We generally measure compensation expense for grants of restricted stock units using the value of a share of our stock on the date of grant. Prior to our adoption of new accounting rules on January 1, 2019, compensation expense for grants of stock awards to non-employees were initially measured using the share price on date of grant and remeasured quarterly.
If an award is forfeited prior to vesting the associated reduction in expense is reflected net in stock-based compensation expense in that period. Stock-based compensation expense is recorded in R&D, selling and supply chain, or G&A expenses in our consolidated statements of operations.
Current income taxes are recorded based on statutory obligations for the current operating period for the jurisdictions in which we have operations.
Deferred taxes are provided on an asset and liability method, whereby deferred tax assets are recognized for deductible temporary differences and deferred tax liabilities are recognized for taxable temporary differences. Temporary differences are the differences between the reported amounts of assets and liabilities and their tax basis. Deferred tax assets are reduced by a valuation allowance when we believe it is more likely than not that some portion or all the deferred tax assets will not be realized. Deferred tax assets and liabilities are adjusted for the effects of changes in tax laws and rates on the date of enactment.
Foreign Currency Transactions
Transactions in foreign currencies are translated at the exchange rates effective on the transaction dates. Assets and liabilities denominated in foreign currencies are translated at the period-end exchange rate. Foreign currency gains and losses are recognized in G&A expenses in the consolidated statements of operations.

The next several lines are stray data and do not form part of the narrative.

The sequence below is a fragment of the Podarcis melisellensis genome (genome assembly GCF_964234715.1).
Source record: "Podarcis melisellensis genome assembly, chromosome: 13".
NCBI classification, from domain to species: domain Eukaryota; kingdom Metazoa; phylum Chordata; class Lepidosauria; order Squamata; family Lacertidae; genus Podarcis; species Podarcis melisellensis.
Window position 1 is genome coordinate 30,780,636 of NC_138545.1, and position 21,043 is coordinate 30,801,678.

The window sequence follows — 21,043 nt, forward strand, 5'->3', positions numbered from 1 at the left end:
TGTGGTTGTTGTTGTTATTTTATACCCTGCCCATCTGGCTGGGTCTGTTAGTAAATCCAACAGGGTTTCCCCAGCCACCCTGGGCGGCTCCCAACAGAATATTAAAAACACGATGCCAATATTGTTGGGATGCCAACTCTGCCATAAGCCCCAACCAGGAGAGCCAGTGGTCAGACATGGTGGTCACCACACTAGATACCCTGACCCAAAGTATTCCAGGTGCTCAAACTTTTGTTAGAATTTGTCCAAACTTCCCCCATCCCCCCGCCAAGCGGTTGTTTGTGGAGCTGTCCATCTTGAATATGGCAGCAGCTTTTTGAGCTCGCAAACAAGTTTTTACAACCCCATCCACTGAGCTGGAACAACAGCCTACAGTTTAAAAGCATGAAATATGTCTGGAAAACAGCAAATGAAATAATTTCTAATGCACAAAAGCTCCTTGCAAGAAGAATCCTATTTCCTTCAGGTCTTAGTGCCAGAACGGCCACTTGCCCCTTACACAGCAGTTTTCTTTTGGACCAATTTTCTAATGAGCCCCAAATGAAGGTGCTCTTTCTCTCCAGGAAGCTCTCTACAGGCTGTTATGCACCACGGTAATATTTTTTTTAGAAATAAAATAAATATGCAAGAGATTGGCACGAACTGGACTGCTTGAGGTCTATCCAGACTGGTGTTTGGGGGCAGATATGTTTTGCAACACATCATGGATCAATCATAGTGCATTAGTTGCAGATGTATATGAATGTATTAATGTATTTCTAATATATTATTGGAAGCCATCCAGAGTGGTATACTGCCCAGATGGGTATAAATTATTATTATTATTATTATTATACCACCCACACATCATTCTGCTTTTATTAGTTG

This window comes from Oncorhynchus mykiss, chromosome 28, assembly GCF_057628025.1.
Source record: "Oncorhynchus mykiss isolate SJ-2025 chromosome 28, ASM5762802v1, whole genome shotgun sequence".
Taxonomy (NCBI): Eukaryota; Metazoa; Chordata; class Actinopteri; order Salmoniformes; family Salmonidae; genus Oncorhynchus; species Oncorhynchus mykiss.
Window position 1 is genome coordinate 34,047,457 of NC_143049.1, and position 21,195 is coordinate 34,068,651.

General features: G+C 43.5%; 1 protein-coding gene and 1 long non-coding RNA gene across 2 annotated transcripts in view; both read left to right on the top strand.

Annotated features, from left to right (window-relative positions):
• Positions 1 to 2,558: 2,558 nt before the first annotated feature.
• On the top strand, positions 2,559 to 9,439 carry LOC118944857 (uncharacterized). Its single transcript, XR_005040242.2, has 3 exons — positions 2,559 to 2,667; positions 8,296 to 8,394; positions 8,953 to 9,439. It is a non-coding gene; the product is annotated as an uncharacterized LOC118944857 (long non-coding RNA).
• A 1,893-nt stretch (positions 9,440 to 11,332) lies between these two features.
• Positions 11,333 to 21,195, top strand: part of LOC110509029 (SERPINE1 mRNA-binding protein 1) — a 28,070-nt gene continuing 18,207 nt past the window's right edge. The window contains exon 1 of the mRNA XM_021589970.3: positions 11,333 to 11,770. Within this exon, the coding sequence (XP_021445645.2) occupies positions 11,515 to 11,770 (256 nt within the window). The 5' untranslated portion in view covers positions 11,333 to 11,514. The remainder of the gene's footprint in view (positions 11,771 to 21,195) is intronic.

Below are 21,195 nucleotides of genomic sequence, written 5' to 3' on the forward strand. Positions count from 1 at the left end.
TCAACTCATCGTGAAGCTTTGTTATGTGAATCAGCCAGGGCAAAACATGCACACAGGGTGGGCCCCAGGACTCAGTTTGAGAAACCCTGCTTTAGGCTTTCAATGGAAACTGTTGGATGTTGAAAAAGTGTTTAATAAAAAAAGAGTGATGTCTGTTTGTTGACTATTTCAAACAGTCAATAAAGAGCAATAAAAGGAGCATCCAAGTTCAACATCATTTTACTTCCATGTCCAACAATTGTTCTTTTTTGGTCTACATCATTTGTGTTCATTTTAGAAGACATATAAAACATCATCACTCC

Recently Adopted Accounting Pronouncements
Effective January 1, 2019, we adopted new accounting requirements for share-based payment transactions for acquiring goods and services from nonemployees. The adoption did not have an impact on our consolidated financial statements as each of the share-based payment awards granted to nonemployees had a measurement date upon grant, and thus no cumulative adjustment to retained earnings was required.
Effective January 1, 2019, we adopted new accounting requirements for recognition of revenue from contracts with customers. We adopted these requirements using the cumulative effect approach. The adoption did not have an impact on our consolidated financial statements.
In the first quarter of 2019, we adopted new hedge accounting requirements that better aligned our risk management activities and financial reporting. The adoption did not have a material impact on our consolidated financial statements.
The entire disclosure for all significant accounting policies of the reporting entity.
Reference 1: http://fasb.org/us-gaap/role/ref/legacyRef